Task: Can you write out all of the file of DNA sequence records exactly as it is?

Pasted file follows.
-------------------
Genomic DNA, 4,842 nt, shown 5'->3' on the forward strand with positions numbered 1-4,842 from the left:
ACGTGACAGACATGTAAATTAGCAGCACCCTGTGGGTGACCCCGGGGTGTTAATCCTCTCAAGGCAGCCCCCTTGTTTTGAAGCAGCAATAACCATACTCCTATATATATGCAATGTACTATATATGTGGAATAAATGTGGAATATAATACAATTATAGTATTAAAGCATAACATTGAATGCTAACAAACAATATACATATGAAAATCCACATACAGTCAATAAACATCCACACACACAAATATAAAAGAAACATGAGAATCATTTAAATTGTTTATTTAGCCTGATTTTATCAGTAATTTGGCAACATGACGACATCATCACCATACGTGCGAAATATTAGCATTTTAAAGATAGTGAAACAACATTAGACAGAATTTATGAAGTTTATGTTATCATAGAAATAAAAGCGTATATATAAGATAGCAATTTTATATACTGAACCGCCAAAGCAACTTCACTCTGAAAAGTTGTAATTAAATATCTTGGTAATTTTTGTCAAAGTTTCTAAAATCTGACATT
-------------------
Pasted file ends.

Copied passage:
Genomic DNA, 4,842 nt, shown 5'->3' on the forward strand with positions numbered 1-4,842 from the left:
ACGTGACAGACATGTAAATTAGCAGCACCCTGTGGGTGACCCCGGGGTGTTAATCCTCTCAAGGCAGCCCCCTTGTTTTGAAGCAGCAATAACCATACTCCTATATATATGCAATGTACTATATATGTGGAATAAATGTGGAATATAATACAATTATAGTATTAAAGCATAACATTGAATGCTAACAAACAATATACATATGAAAATCCACATACAGTCAATAAACATCCACACACACAAATATAAAAGAAACATGAGAATCATTTAAATTGTTTATTTAGCCTGATTTTATCAGTAATTTGGCAACATGACGACATCATCACCATACGTGCGAAATATTAGCATTTTAAAGATAGTGAAACAACATTAGACAGAATTTATGAAGTTTATGTTATCATAGAAATAAAAGCGTATATATAAGATAGCAATTTTATATACTGAACCGCCAAAGCAACTTCACTCTGAAAAGTTGTAATTAAATATCTTGGTAATTTTTGTCAAAGTTTCTAAAATCTGACATT